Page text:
O’Connell ready to hit Test intensity

New Waratahs 17 British and Irish lions 47

Of course Warren Gatland’s 2013 squad is unbeaten after five games and certainly Saturday’s convincing five tries to two victory over the Waratahs represented the toughest physical battle yet, but as three-tour veteran Paul O’Connell knows only too well, the difference between tour-match and Test-match intensity is huge and as well as any preparation goes, there is nothing that can simulate the fever pitch at which Saturday’s first Test against Australia will be played out in Brisbane.

The Lions were sharp and slick and smart enough to ignore the near-constant provocation thrown at them in the form of late hits and off-the-ball nonsense that Michael Cheika’s side persisted with throughout this game. There was nothing as graphically violent as the common assault perpetrated by Duncan McRae 12 years earlier on Ronan O’Gara in the same arena, but what the 2013 Waratahs did was cynical in the extreme and mainly directed towards the Lions’ Test half-back pairing of Mike Phillips and Jonny Sexton, the latter being dispatched almost as far as Brisbane early on by a flying tackle from the monstrously proportioned lock Will Skelton. A 6ft 6in and 21-stone behemoth Skelton caused Warren Gatland’s men serious problems in more legitimate circumstances at the lineout and maul, each time manufacturing a try for the home side.

Still, as annoying as that last facet was to O’Connell, he knows to expect much more intensity when the Lions finally face the Wallabies at Suncorp Stadium.

“I think we’ve done everything we can and there’s still more work to do, but it’s still a big ask to be taking on a southern hemisphere team with four or five weeks’ preparation,” O’Connell said.

“I suppose there’s a lot of talk, maybe, it’s the first Lions tour I’ve ever been on where it’s been close to being 50/50 or almost favourites and it’s something that’s very difficult to comprehend because we’ve been together four or five weeks and it’s very difficult to become a team in that time. Australia have been playing together a long time under this coach and that’s the big challenge for us, trying to be Test standard four weeks into playing with another.

“If you look at the backline and the way the backs have been playing it’s certainly a step up. Forward wise we’ve performed really well as well. We’ve carried well, did well at the breakdown at times and it’s as good as any team I’ve been on but you don’t really know until you get to the Tests. We’ve a very tough three weeks ahead of us and we need to prepare to the best of our ability and we can guarantee that physicality and intensity-wise it’s going to be a big step up from[Saturday] night.”

If the Lions can keep their composure as they did against the Waratahs, though, it will be no small feat and blindside flanker and second-half try scorer Tom Croft, another who looked to play himself into the Test side in another impressive back row outing alongside Sam Warburton and Jamie Heaslip, credited the cool heads that will be needed against the Wallabies.

“The boys handled themselves very well,” Croft said. “There was a lot of things and off-the-ball blocking which guys tend to get at their clubs in the Premiership and could react to and lash out. But it’s been made clear from the start there’s no point lashing out at a small, insignificant thing and getting banned from the Tests.

“So take it to them in the scrum and the lineout, in the contact, in a legal way and leave it at that. Obviously they will try and antagonise us, especially going in towards the Tests, but fair play to the boys they are keeping their heads and responding well to it.”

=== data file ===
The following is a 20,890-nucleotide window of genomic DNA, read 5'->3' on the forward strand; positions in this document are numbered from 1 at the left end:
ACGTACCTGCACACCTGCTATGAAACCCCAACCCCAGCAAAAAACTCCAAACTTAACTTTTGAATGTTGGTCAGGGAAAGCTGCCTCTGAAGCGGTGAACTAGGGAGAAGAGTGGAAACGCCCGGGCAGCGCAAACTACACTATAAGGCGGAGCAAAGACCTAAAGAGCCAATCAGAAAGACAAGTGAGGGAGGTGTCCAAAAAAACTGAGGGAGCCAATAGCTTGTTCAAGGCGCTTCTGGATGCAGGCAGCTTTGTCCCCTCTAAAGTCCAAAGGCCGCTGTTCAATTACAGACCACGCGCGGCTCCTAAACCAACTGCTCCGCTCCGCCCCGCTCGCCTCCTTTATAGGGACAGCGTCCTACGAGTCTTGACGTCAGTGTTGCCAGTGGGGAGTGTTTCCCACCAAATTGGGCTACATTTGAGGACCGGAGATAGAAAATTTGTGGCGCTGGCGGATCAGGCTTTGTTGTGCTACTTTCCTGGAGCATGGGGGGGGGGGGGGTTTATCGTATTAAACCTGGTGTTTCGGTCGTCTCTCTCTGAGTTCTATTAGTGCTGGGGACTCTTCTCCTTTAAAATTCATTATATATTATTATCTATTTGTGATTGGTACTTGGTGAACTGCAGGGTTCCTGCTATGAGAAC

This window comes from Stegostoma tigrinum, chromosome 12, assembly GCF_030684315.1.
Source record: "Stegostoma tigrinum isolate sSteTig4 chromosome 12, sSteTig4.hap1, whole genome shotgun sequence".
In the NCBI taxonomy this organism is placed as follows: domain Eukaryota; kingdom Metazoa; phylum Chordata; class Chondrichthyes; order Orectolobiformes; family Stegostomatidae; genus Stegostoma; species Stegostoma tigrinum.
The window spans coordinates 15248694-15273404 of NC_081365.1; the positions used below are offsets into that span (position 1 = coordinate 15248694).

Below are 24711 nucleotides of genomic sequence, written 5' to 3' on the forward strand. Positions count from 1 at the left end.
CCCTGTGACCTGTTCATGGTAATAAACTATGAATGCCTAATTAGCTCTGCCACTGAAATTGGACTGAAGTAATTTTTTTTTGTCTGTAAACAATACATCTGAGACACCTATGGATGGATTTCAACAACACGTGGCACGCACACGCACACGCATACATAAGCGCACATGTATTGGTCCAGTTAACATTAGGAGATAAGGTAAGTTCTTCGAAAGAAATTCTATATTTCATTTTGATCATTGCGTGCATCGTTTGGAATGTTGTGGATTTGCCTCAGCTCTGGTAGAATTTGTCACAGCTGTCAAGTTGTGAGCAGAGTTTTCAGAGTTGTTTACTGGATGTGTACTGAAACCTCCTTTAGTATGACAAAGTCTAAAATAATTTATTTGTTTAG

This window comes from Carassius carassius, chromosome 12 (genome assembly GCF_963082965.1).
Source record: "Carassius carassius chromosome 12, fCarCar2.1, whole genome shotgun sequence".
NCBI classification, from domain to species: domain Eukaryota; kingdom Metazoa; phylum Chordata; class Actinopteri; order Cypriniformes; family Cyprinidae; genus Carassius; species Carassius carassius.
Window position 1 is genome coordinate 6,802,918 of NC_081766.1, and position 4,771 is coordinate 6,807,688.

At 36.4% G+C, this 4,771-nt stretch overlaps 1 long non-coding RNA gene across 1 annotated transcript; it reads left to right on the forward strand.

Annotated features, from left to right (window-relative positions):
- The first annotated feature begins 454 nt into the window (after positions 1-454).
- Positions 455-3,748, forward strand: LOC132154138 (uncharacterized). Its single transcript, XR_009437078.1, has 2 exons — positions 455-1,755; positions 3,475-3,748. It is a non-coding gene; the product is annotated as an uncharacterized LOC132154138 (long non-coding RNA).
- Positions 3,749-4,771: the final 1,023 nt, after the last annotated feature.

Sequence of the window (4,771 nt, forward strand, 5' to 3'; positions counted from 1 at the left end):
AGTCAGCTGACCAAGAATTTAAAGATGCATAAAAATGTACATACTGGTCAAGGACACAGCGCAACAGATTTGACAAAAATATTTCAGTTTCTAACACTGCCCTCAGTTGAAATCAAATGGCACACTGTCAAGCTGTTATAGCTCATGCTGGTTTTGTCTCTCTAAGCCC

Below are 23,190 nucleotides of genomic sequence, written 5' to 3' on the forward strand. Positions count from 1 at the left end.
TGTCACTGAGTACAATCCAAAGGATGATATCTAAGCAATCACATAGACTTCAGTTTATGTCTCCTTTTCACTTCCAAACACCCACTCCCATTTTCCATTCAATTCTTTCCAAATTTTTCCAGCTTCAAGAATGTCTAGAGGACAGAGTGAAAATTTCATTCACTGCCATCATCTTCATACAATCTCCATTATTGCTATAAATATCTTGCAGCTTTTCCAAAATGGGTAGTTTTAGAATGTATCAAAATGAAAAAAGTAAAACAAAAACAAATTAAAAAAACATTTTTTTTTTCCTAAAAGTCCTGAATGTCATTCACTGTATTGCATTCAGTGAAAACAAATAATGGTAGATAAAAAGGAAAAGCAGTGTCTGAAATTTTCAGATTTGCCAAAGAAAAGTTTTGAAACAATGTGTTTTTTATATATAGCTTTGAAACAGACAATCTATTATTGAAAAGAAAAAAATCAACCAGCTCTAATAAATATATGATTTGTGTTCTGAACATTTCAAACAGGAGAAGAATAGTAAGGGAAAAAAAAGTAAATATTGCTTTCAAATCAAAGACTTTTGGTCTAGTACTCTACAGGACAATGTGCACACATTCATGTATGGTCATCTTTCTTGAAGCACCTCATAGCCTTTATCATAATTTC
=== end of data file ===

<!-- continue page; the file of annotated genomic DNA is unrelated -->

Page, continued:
With so many players putting their hands up on Saturday, not least openside flanker and tour captain Warburton, Gatland must surely have only one or two vacancies left to fill in his Test XV, although that cause has hardly been helped by further disruption to his backline after Jamie Roberts joined big wings Tommy Bowe and George North on the sidelines with an apparent hamstring injury. That trio, as well as Roberts’ fellow centre Manu Tuilagi, will all need to assure Gatland by Wednesday that they are ready to go for the first Test, with Jon Davies positioned to occupy Roberts’ inside centre berth after a dazzling try-scoring performance and Simon Zebo equally impressive on the wing as he and Alex Cuthbert look to fit the bill in the likely absence of Bowe and North.

Not that the Kiwi coach appeared outwardly taxed by a situation he claimed to be “excited” by.

“The fact you pick up injuries, that’s part of the game and it’s a great opportunity for other players to come in and put their hands up.

“I thought a good example was last night and a couple of players really stepped up. I thought Alun Wyn-Jones was brilliant, I thought Jonathan Davies the way he played was fantastic. It’s nice to see players when they’re under pressure get the chance to come in and do well.

“We’ve got a strong squad and if we do pick up one or two injuries there are a lot of people capable of coming in and doing a job for us.”

NSW WARATAHS: D Mitchell; C Crawford, R Horne, T Carter (T Kingston, 47), P Betham (B Volavola, 72); B Foley, B McKibbin (M Lucas, 72); J Tilse (R Aho, 72), J Ulugia (L Holmes, 72), P Ryan (S Talakai, 72); W Skelton, O Atkins; J Holloway (L Timani, 49), P McCutcheon (AJ Gilbert, 55), D Dennis – captain.

BRITISH & IRISH LIONS: L Halfpenny (R Kearney, 60); S Maitland, J Davies, J Roberts, S Zebo; J Sexton (O Farrell, 47), M Phillips (B Youngs, 60); M Vunipola (A Corbisiero, 60), T Youngs (R Hibbard, 60), A Jones (D Cole, 60); A W Jones, P O’Connell (G Parling, 60); T Croft (D Lydiate, 60), S Warburton – captain, J Heaslip.

Referee: Jaco Peyper (South Africa)

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